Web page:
Nepali Times
Slow interest in fast food


DOUBLE ARCH ON DURBAR MARG? International fast food chains have so far shunned Nepal, but that may be changing.
Nepal's unique status as one of the last countries in the world without international fast food chains may be coming to an end, ironically at a time when the Maoists are about to lead the government.

Many have wondered why there isn't a McDonalds in Durbar Marg, a Pizza Hut in Pokhara or a Starbucks in Namche, while others count it as a blessing that Nepal is one last unspolit corner of Asia where the golden double arch hasn't yet made its appearance.

We asked Nepali businessmen why multinational fast food wallahs have kept away from Nepal. "It has a lot to do with low purchasing power here," suggests Binod Tuladhar, managing director of Bluebird Mall which has a popular food court. "Although the demand for fast food is rising, the taste preference of Nepali consumers is inclined towards Chinese and Indian rather than western food."

However, the success of the Bakery Caf? chain that serves sandwiches, fries and burgers shows that fast food may not just be a fad. Bakery was started by Shyam Kakshapati with his first outlet in Tindhara in 1991. Since then he has opened nine Bakery Caf?s all over Kathmandu, and even one in his native Tansen in 1998 and in Butwal in 2001.

Kakshapati told Nepali Times he feels there is great potential for international chains to set up business franchises in Nepal. "They are simply waiting for the right time to enter the market. The consumers here are already exposed to their brand name. Once they set up, the market will follow," he explains.

Asked if he is nervous about competition, Kakshapati adds: "No, it will keep local restaurateurs on their toes, force us to improve our standards too."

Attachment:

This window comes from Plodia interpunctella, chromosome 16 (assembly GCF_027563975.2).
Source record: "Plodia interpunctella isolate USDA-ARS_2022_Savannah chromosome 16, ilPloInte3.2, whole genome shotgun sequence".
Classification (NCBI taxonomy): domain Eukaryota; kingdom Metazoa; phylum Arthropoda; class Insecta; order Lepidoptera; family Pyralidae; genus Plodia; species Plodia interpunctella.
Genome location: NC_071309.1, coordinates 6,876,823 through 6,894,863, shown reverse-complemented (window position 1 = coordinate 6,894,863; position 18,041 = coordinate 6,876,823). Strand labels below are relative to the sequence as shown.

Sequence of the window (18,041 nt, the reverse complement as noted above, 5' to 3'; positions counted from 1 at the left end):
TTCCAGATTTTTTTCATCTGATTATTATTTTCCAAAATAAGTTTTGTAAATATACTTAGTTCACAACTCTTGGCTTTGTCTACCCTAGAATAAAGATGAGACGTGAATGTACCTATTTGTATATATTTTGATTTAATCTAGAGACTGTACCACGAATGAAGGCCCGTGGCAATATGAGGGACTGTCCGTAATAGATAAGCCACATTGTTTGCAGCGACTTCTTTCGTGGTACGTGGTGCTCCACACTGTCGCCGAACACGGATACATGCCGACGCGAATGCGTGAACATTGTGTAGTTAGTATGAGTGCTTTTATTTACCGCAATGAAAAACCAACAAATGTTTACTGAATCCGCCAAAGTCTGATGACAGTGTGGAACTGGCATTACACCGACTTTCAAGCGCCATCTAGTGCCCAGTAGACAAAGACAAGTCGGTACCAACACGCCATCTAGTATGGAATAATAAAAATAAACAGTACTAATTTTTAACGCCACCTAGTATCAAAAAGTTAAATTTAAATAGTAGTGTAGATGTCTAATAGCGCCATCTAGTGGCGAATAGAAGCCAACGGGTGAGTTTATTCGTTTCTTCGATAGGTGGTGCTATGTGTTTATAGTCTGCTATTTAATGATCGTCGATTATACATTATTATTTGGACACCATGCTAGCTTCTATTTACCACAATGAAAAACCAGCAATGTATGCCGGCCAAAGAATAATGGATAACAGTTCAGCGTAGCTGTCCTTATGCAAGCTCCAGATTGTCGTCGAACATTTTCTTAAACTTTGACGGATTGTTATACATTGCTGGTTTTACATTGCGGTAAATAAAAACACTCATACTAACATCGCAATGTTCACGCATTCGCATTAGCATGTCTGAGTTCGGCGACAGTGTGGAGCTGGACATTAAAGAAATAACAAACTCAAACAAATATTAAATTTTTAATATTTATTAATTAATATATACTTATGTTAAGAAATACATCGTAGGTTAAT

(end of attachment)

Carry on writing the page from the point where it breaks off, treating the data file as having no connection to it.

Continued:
The lifestyles of the young in the cities are changing and so are their eating habits. Nuclear families in which both spouses are working are becoming the norm. Eating out has become convenient, and not just on special occasions.
"Nepalis have become more experimental in their taste, they are eager to try new items in the menu," explains Chandan Kayasta, owner of Roadhouse Caf?, "we see real potential for the food industry to grow."

Given this, what seems to be keeping The Colonel and Big Macs out is the high franchise cost. For example, the annual fee for a McDonalds franchise is said to be in the $ 1 million range in this part of the world. Even if the novelty effect may bring in customers initially, businessmen doubt if there will be a good return on investments, especially because of the high franchise cost.

"Independent businessmen do not have the resource or infrastructure to sustain such a risk," says Gagan Pradhan, owner of Himalayan Java, the trendy coffee joint in Thamel.

Most locally owned restaurants themselves are working under tight margins. There is an acute shortage of even the basic supplies like fuel, gas, electricity and water. Raw materials are of inconsistent quality, prices fluctuate wildly and there is always the threat of labour problems. All this has kept businessmen as well as potential international investors away from Nepal.

But one factor that could change all that would be a tourism boom and a trickle down of income to young Nepalis exposed to western brands. Several international chains are now reportedly exploring the Nepali market and trying to cash in on the first player advantage.

Varun Beverages, bottlers of Pepsi in Nepal is hoping to open a Pizza Hut outlet this year and KFC is expected to follow soon after. R J Corp, the parent company, appears to be interested in setting up a franchise network starting next year. Although political stability is still an issue, there is optimism that things will settle down once the new government is formed.

Publicity is not expected to be a problem since most young urban Nepalis are already exposed to the brand. The franchises would be a new 'cool' place for urban youngsters to hang out, provide office-goers a new option to grab a quick bite and also for trekkers sick of eating dal-bhat nonstop for three weeks in the mountains.

(11 JAN 2013 - 17 JAN 2013)